350 persons still owe AMCON N2.5 trillion
• Lawmakers rule out further debt purchase
The debt concentration in the books of Asset Management Corporation of Nigeria (AMCON) remains heavy in few hands, as the agency indicated that 350 persons owe it N2.5 trillion.
This is more than one-third of the 2017 national budget at N7.4 trillion, which these obligors are said to have exploited court processes and the shortcomings in the extant laws to frustrate recovery efforts.
The Managing Director/Chief Executive Officer of AMCON, Ahmed Kuru, yesterday, in Enugu at the opening of the retreat for the House of Representatives Committee on Banking and Currency, said the agency has continued to persevere in the face of adversity.
Meanwhile, the move to end acquisition of more debt from the banking industry by the Asset Management Corporation of Nigeria (AMCON) may have inched closer to a legislative backing.
Reason: The Chairman of House of Representatives Committee on Banking and Currency, Sir Jones Chukwudi Onyereri, vowed that the lawmakers will not be lured into supporting what he described as “deceptive plot orchestrated by some people.”
According to him, the plot is to talk AMCON into purchase of new debts from Deposit Money Banks (DMBs) in the country, which would amount to support for recklessness.Kuru told the lawmakers that the corporation’s recent assessment of obligors as at December 31, 2016, indicated that the 350 accounts with the amount represent about 80 per cent of AMCON’s total obligor profile.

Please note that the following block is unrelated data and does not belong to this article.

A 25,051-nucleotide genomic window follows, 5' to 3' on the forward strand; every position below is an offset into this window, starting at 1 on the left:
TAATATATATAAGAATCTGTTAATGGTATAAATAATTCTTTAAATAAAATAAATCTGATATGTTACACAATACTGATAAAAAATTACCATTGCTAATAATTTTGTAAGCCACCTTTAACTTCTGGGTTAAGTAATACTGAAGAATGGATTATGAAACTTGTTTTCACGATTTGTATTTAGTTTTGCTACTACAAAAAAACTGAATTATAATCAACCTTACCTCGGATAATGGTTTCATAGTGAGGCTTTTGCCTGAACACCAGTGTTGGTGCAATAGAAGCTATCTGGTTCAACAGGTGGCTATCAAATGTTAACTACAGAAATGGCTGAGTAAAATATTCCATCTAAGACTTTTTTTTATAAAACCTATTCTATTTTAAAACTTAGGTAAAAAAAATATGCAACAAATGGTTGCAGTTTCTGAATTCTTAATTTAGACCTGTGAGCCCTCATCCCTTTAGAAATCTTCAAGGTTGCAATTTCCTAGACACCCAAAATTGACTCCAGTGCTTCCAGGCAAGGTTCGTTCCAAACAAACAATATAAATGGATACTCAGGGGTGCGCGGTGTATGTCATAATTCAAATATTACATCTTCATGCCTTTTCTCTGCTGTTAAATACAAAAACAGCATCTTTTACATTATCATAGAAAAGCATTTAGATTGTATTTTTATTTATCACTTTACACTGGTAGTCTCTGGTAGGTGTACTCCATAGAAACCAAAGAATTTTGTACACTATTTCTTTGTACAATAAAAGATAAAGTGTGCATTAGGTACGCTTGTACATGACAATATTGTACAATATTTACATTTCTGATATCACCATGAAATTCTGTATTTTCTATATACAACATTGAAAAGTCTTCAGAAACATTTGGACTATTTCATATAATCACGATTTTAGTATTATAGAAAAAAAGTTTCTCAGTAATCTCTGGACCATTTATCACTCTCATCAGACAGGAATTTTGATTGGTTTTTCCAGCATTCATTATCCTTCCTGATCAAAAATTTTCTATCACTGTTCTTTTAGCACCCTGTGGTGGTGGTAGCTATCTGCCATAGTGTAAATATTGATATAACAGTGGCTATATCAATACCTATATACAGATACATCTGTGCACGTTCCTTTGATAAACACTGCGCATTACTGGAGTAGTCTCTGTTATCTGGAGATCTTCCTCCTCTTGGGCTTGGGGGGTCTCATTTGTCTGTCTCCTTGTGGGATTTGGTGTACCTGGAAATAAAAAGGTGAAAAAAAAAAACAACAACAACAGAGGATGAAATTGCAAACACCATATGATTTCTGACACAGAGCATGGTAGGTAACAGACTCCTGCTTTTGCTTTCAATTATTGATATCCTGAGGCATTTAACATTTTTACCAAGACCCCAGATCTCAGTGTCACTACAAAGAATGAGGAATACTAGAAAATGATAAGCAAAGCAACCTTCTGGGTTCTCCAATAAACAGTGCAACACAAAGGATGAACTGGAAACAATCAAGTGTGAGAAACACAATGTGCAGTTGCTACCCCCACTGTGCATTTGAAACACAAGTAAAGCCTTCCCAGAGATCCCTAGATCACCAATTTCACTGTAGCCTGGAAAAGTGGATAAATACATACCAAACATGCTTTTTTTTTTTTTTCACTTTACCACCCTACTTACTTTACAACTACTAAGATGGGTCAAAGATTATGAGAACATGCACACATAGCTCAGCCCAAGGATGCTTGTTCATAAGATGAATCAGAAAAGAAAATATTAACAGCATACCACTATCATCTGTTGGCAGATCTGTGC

“But AMCON has now repositioned its debt recovery approach to strengthen legal and credit restructuring units, to collaborate on the aforementioned 350 accounts, enhanced the restructuring and turnaround team and engage in asset tracing to enhance recovery,” he said.
He said that while the agency’s failure to recover its debt, principally owed to the Central Bank of Nigeria, cannot be quantified as it goes beyond economic cost, it has in the last two years, repaid N456.4 billion and N517.7 billion.
“But the actual payments were N256.7 billion and N191.1 billion in 2015 and 2016, respectively. This translates to a funding shortfall of N199.7 billion and N326.4 billion in 2015 and 2016, respectively.’’
But Onyereri, who addressed his colleagues in Enugu, yesterday, at the opening of the retreat for lawmakers, said the members were unanimous that it would not be the right decision for the country considering the state of the economy, which is on the pathway to recovery after sliding into recession.
“We are also aware that some economists are clamouring for AMCON to buy more toxic assets from the Eligible Financial Institutions (EFIs) in view of the very high level of the non-performing loans that are worse than the 2009 experience and far above the regulatory threshold.
“We wish to sound a note of warning that this committee will not; I repeat will not support any such move. At least not at a time like this in the history of our economy,” he said.
A lawyer and professor who would not want his name in print told The Guardian that greater part of the debts were deliberate connivance with bank staff and political class, who are now also seeing that the recovery process is frustrated.
The Managing Director of Afrinvest Securities Limited, Ayodeji Eboh, said that while the recovery is very important, it is worth noting that the value has been washed overtime due to inflation.
According to him, the complaints over exploiting loopholes in the law by the obligors were ab initio mistakes made by those who booked the loans that ignored the process of proper documentations and collaterals commensurate with the facility.